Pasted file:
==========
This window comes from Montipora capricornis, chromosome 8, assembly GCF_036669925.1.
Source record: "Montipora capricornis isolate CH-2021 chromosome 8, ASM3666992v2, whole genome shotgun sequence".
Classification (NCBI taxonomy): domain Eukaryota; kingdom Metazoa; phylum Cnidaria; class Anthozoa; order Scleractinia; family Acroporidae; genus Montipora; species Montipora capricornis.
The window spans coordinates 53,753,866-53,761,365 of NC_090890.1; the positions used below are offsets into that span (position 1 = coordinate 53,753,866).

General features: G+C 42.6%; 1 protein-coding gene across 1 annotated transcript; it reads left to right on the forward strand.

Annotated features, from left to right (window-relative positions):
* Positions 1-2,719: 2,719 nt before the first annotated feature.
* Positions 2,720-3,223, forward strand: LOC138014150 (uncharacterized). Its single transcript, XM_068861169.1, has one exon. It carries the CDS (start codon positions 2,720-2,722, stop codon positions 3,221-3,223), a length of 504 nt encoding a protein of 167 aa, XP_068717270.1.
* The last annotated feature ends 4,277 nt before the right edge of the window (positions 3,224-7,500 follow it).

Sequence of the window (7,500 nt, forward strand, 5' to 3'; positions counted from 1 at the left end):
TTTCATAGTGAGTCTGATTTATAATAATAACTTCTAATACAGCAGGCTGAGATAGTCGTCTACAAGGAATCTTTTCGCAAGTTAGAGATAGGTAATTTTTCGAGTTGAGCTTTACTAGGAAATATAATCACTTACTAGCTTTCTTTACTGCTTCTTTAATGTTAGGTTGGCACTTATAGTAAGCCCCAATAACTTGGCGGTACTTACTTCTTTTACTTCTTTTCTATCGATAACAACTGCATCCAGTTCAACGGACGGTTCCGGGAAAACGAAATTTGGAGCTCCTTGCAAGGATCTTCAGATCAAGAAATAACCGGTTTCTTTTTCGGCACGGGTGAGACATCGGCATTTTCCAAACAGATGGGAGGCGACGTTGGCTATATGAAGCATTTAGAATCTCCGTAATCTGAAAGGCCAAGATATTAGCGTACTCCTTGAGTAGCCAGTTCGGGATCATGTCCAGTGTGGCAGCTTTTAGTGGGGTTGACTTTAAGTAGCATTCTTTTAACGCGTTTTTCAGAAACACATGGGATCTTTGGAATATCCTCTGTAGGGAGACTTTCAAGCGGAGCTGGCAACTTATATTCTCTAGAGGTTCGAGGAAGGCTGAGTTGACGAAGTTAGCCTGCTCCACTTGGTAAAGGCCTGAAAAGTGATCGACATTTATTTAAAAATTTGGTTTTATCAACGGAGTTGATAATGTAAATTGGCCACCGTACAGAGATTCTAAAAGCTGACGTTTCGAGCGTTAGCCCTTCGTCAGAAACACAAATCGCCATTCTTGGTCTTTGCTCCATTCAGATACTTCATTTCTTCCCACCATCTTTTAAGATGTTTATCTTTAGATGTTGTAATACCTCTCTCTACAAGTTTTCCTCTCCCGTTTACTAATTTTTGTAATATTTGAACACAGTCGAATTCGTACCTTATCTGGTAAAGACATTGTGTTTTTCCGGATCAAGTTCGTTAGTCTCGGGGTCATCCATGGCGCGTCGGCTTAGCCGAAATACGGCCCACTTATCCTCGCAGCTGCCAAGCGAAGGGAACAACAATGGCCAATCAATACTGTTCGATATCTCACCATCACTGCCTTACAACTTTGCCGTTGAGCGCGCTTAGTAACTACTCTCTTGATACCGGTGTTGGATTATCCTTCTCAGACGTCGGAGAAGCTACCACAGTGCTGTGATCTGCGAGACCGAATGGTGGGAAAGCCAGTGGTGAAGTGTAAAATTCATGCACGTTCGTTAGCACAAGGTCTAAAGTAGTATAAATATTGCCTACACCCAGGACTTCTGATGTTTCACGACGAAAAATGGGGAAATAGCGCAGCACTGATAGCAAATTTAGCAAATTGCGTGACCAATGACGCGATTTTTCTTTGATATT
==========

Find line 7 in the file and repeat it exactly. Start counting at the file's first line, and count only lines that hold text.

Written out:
* Positions 1-2,719: 2,719 nt before the first annotated feature.